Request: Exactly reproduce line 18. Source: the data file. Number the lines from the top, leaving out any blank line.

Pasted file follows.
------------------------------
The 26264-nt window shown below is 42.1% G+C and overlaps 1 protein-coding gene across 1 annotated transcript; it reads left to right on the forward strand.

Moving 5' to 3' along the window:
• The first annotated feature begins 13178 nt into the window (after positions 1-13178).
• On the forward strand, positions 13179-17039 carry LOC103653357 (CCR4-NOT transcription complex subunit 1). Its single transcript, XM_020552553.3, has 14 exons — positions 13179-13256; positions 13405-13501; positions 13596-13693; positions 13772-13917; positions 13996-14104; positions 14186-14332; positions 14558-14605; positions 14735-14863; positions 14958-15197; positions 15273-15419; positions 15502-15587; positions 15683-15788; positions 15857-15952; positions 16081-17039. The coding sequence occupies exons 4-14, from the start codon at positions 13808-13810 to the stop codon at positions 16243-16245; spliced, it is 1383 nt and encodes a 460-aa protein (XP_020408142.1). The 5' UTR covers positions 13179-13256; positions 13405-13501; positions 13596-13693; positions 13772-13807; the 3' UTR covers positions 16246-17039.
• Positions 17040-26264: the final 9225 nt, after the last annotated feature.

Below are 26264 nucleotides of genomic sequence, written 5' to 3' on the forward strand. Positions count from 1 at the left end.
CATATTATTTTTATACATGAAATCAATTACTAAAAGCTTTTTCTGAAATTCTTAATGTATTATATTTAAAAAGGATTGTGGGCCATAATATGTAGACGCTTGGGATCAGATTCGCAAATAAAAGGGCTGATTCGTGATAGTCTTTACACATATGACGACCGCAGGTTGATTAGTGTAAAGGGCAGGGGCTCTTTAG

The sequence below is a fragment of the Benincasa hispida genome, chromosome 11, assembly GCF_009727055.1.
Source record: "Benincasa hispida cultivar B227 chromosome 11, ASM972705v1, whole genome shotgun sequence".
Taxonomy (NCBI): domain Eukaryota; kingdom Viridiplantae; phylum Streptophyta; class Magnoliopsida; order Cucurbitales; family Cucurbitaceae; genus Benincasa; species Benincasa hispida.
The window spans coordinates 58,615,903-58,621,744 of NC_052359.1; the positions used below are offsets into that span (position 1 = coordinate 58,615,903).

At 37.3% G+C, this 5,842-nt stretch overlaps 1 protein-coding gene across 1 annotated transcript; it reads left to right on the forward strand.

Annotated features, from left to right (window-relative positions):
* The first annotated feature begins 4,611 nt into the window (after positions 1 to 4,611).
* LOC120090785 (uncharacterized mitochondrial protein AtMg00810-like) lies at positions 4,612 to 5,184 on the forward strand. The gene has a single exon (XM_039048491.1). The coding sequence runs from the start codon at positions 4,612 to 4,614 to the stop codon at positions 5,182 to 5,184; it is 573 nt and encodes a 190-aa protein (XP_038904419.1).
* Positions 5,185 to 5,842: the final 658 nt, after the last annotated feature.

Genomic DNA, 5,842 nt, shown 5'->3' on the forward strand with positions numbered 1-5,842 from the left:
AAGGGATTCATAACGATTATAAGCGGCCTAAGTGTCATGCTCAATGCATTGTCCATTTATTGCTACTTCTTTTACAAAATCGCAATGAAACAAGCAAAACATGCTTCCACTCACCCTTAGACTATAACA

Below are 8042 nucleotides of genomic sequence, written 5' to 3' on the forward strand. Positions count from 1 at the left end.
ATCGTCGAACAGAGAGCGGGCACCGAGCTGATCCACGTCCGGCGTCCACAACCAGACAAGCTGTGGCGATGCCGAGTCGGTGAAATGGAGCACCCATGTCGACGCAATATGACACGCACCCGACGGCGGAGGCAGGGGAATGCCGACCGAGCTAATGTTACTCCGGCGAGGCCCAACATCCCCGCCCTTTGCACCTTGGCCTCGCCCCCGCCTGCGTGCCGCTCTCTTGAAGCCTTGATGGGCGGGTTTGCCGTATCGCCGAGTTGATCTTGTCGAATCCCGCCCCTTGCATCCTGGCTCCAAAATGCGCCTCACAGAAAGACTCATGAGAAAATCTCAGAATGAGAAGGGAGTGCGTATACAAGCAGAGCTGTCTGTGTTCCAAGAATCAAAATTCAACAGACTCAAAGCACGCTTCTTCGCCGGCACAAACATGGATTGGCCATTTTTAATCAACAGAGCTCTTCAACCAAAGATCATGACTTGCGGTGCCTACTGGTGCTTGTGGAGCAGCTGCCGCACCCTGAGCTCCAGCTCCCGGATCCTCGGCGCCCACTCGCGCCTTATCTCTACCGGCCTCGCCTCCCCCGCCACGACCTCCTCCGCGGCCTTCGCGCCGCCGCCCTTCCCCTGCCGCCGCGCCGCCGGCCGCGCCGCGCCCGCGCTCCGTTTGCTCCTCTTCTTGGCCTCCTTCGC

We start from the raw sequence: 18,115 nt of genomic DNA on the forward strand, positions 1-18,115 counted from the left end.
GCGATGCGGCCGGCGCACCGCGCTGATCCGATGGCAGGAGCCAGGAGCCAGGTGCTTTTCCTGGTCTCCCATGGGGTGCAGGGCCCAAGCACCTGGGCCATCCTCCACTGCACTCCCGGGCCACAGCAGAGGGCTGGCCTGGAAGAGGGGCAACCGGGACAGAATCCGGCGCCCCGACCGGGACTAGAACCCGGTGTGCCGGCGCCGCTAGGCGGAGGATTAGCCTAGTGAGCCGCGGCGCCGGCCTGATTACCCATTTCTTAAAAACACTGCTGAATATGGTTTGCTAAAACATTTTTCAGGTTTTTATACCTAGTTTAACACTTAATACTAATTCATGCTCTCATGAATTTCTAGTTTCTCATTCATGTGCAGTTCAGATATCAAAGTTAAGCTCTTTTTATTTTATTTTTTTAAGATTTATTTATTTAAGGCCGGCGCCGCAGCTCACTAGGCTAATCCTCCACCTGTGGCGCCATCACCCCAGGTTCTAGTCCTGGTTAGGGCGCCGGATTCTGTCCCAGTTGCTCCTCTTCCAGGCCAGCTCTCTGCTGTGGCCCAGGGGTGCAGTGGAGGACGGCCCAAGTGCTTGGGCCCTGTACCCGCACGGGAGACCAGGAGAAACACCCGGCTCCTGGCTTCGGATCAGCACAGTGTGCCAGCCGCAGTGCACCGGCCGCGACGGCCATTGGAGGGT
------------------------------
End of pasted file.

AAGGGATTCATAACGATTATAAGCGGCCTAAGTGTCATGCTCAATGCATTGTCCATTTATTGCTACTTCTTTTACAAAATCGCAATGAAACAAGCAAAACATGCTTCCACTCACCCTTAGACTATAACA